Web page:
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(photo credit: Associated Press)
More than a dozen Arab nations failed to get a vote on a resolution labeling Israel's nuclear capabilities a threat on the final day of the International Atomic Energy Agency's annual meeting.
The draft resolution, which also called upon Israel to join the Nuclear Nonproliferation Treaty, was blocked from going to a vote Friday by Israel's allies and other nations.
The final session of the UN nuclear watchdog agency's week-long meeting did adopt a separate, nonbinding resolution calling on all Middle Eastern nations to accept IAEA safeguards and take steps toward the establishment of a nuclear weapons free zone. Israel and the United States were the only two countries that voted against it. Three countries abstained.
The measure calling Israel's program a threat, which was co-sponsored by Iran, was kept from going to a vote after 45 nations backed a no-action motion by the Canadian delegate, effectively adjourning the debate Friday evening.
Among those supporting the effort to block the vote were the United States, Israel, France, Germany and Britain. Those abstaining included China, Russia and Nigeria, among others.
The 15 Arab nations behind the resolution, which would also have been nonbinding, had hoped to send a signal to Israel following its month-long war with Hizbullah.
"Peace and nuclear weapons are two enemies - there is no cohabitation," said Ramzy Ramzy, head of the Egyptian delegation to the meeting and his country's ambassador to Austria.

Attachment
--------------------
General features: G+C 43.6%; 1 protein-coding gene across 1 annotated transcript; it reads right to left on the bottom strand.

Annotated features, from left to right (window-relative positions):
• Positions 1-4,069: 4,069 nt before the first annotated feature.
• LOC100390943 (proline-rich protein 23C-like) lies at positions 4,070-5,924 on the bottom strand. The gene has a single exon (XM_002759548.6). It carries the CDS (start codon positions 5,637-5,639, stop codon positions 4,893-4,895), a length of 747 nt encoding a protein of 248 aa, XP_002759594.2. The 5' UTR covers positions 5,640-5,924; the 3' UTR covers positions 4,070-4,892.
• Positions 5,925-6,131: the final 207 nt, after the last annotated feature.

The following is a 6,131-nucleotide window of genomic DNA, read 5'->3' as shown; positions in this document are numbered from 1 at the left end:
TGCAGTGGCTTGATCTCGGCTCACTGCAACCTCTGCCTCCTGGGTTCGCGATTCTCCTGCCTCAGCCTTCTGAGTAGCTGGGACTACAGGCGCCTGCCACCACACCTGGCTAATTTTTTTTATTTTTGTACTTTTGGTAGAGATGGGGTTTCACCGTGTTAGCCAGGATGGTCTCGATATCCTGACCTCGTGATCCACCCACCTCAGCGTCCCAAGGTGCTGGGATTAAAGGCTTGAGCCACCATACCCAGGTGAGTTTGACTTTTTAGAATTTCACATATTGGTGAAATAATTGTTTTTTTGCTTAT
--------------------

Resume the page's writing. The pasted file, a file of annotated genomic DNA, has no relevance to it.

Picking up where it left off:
In co-sponsoring the resolution, Iran was also seeking to counter criticism of its own nuclear program, which the United States and others say is aimed at the production of atomic weapons. Iran insists it only wants to generate power.
"Iran ... has always called for establishing a Middle East free of weapons of mass destruction. ... It is of profound regret that this issue is trapped in a vicious cycle," said Ali Ashgar Soltanieh, Iran's ambassador to the IAEA.
Arab nations at the annual conference have regularly threatened to submit such a resolution, but in past years have opted instead to voice their concerns about Israel's nuclear program through a statement from the conference president, which carries less weight than a resolution.
The last time such a resolution was submitted at the annual IAEA conference was in 1991. It passed.
Israel neither confirms nor denies its nuclear status, but is considered to be the only nation in the region with nuclear weapons. Israel does not accept IAEA controls on its nuclear activities.
Israel's ambassador to the IAEA said efforts to bring security to the Middle East should be focused on peace efforts, not necessarily arms control.
"The fundamental goal in the Middle East, as in other regions, is obtaining regional peace, security and stability, not arms control per se," Ambassador Israel Michaeli said.
The draft resolution was submitted earlier this week by 15 nations: Algeria, Egypt, Iraq, Jordan, Kuwait, Lebanon, Libya, Morocco, Qatar, Saudi Arabia, Sudan, Syria, Tunisia, the United Arab Emirates and Yemen.
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